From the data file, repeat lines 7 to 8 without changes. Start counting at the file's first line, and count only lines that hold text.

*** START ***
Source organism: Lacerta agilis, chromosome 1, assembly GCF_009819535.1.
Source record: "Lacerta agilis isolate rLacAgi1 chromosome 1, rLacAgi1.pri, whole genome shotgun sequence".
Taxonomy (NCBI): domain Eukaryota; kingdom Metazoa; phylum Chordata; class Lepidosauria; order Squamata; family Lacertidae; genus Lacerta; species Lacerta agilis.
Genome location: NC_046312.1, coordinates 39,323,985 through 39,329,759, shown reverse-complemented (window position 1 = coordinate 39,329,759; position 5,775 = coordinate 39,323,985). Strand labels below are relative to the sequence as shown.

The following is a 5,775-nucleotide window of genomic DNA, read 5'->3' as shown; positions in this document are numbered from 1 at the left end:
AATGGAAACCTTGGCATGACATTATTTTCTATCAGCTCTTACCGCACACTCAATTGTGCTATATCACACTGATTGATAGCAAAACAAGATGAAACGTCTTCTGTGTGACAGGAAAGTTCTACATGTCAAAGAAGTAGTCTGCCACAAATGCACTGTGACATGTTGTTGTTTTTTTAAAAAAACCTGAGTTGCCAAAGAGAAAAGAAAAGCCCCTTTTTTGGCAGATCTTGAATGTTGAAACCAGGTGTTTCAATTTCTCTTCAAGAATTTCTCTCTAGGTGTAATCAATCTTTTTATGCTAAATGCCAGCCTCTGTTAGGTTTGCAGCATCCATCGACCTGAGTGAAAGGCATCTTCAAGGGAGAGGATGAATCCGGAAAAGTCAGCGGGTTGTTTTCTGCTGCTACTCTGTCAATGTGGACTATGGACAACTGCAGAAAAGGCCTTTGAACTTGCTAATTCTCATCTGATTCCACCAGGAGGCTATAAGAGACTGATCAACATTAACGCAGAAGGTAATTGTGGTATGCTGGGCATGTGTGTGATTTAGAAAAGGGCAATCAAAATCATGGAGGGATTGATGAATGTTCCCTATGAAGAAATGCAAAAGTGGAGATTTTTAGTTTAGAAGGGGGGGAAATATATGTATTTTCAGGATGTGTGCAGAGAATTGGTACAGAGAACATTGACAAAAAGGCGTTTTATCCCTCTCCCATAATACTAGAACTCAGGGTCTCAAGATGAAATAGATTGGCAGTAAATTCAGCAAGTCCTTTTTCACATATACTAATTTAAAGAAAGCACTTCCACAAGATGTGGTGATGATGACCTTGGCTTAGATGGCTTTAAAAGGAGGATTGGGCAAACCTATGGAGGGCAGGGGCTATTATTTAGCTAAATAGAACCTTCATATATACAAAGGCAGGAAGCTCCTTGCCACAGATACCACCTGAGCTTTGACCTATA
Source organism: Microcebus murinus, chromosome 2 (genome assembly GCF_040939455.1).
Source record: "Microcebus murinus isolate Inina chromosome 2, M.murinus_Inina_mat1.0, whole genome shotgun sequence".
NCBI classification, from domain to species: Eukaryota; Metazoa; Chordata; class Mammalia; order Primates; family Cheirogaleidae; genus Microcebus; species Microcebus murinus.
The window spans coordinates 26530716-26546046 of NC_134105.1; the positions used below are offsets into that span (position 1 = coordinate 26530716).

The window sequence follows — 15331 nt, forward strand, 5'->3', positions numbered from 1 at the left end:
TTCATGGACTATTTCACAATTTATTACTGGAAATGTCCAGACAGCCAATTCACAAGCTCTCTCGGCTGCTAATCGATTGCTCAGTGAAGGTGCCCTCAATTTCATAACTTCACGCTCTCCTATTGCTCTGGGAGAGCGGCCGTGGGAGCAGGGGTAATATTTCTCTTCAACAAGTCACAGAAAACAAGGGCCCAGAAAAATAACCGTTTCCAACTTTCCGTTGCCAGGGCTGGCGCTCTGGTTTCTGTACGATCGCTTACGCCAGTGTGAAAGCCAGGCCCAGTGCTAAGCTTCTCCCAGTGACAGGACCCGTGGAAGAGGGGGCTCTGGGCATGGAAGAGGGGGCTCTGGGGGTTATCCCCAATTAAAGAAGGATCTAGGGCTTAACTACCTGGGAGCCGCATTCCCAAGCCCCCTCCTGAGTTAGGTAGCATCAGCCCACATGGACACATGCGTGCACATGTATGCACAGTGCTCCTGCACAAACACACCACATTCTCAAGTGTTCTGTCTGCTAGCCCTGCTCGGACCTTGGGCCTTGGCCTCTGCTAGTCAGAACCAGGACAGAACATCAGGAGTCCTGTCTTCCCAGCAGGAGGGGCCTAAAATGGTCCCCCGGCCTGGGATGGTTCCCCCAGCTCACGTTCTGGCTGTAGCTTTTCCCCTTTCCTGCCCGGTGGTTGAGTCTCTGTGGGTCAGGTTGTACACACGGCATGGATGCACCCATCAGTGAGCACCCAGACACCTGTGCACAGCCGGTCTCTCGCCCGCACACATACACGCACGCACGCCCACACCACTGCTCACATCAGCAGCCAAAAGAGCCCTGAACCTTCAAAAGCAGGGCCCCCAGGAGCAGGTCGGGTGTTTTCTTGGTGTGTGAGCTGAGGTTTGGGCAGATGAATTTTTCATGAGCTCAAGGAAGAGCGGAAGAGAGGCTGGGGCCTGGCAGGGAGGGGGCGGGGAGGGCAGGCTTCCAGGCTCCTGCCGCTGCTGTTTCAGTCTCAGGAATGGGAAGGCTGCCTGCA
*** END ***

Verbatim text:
Source organism: Microcebus murinus, chromosome 2 (genome assembly GCF_040939455.1).
Source record: "Microcebus murinus isolate Inina chromosome 2, M.murinus_Inina_mat1.0, whole genome shotgun sequence".